Montréal, Canada

Photo by the Montréal Botanical Garden

Sustainability and Resilience

What efforts have been made to reduce the carbon footprint of the initiative?

Phytotechnology’s are all good alternatives to conventional engineering processes. The use of plants thus has positive effects on the reduction of greenhouse gases and the use of products of fossil origin. Whenever plants are used in a green infrastructure, they contribute through their photosynthesis, to absorb CO2 which has a direct effect on the carbon footprint.

How have the anticipated impacts of climate change been considered?

Each station of the pathway is followed by the scientific team of the Botanical Garden and the subject of study of several graduate students at the Institute de biologie végétale (plant biology research centre) at the University of Montréal. A special effort is made to choose resilient, indigenous and non-invasive plants, the selection is based on long-term climate forecasts. A follow-up of the establishment and the state of health of the plant communities is carried out. It is moreover for part of a long-term collaborative project with the National Film Board of Canada.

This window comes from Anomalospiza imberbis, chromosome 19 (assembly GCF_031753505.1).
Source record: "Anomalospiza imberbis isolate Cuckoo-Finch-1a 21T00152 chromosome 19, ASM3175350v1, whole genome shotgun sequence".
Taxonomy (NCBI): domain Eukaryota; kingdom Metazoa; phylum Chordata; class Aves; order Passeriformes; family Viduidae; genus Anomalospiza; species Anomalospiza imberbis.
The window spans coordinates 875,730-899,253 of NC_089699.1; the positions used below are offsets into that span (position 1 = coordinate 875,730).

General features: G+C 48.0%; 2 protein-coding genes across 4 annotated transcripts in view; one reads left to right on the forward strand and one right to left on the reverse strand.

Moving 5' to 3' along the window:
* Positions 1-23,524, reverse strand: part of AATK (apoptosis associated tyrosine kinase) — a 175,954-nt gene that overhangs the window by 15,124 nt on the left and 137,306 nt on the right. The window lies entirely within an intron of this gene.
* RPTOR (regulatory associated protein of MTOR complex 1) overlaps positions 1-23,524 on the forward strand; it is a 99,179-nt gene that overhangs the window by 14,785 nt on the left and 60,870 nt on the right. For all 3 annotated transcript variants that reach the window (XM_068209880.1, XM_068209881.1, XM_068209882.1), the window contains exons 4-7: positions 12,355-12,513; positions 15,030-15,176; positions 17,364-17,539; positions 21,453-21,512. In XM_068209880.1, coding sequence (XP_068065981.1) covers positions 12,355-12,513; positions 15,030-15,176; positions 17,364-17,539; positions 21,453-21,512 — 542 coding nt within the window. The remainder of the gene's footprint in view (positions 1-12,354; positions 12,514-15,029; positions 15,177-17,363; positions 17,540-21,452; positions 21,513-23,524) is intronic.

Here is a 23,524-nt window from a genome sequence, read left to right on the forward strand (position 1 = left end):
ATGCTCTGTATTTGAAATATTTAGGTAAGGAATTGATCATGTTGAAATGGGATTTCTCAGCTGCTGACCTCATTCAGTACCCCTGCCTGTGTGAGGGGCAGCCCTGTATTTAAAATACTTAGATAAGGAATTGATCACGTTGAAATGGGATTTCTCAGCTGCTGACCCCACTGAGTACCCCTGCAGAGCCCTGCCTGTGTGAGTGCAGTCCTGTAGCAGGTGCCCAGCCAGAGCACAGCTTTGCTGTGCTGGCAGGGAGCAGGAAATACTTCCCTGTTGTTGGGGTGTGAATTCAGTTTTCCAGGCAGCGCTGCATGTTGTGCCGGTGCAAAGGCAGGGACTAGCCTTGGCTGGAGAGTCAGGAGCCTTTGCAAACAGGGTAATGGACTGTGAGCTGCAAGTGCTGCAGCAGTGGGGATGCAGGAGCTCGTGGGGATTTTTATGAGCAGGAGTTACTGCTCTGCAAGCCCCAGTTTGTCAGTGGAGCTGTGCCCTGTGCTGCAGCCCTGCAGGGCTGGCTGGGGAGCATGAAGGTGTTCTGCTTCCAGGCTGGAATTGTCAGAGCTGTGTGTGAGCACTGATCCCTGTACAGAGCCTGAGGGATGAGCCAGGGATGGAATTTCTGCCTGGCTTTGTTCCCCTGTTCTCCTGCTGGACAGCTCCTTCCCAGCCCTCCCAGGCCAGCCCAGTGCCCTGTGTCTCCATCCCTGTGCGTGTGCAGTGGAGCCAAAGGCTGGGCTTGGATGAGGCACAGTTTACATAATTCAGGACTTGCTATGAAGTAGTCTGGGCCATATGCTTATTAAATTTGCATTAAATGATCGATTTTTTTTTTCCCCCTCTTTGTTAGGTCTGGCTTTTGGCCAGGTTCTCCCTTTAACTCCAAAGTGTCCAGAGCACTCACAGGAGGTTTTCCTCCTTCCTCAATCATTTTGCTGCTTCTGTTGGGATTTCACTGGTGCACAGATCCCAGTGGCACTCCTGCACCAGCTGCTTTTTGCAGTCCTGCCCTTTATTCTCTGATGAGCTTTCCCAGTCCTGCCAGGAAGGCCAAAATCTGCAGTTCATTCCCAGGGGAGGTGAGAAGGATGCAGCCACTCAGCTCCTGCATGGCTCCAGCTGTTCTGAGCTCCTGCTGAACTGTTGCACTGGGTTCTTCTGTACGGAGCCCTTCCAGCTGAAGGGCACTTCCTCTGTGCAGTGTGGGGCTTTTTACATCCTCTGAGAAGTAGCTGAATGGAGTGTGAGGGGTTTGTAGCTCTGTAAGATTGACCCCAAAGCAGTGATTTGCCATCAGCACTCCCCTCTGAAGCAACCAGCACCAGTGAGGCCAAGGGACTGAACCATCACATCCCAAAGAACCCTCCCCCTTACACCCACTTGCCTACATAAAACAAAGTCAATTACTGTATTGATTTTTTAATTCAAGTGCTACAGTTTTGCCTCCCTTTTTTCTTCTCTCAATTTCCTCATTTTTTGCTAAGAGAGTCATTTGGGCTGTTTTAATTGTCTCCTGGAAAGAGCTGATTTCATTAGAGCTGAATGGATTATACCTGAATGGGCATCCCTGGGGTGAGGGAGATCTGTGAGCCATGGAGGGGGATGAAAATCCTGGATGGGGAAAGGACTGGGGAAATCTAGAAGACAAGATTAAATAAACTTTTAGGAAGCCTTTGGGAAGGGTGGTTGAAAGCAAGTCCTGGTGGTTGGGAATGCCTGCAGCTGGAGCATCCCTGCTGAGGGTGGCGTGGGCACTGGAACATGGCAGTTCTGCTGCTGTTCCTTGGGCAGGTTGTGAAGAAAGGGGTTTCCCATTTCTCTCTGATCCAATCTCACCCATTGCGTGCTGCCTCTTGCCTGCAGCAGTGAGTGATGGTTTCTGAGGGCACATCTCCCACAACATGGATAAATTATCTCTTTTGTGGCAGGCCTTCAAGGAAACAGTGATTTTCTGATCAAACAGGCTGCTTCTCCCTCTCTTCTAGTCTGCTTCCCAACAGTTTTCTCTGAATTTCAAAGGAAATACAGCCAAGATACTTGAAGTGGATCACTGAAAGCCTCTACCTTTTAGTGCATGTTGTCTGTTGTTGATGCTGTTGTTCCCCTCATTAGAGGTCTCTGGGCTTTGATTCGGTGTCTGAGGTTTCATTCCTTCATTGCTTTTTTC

What processes does the initiative include for it to be considerate in its use of soils and other natural resources?

Once again, the use of Phyto technological approaches is precisely implemented to reduce the use of resources. Thus, the constructed wetlands set up in the Botanical Garden’s historic water garden filter the water and keep everything in a closed loop. This is in contrast to the situation that prevailed when the water was coming from the aqueduct, which was permanently operating in an open system with significant water losses every day. The Phytoremediation Station is a unique landscape setup. It allows the in-situ treatment of polluted soils that would otherwise be sent to specialized landfills, involving the transport and burial of large quantities of soil.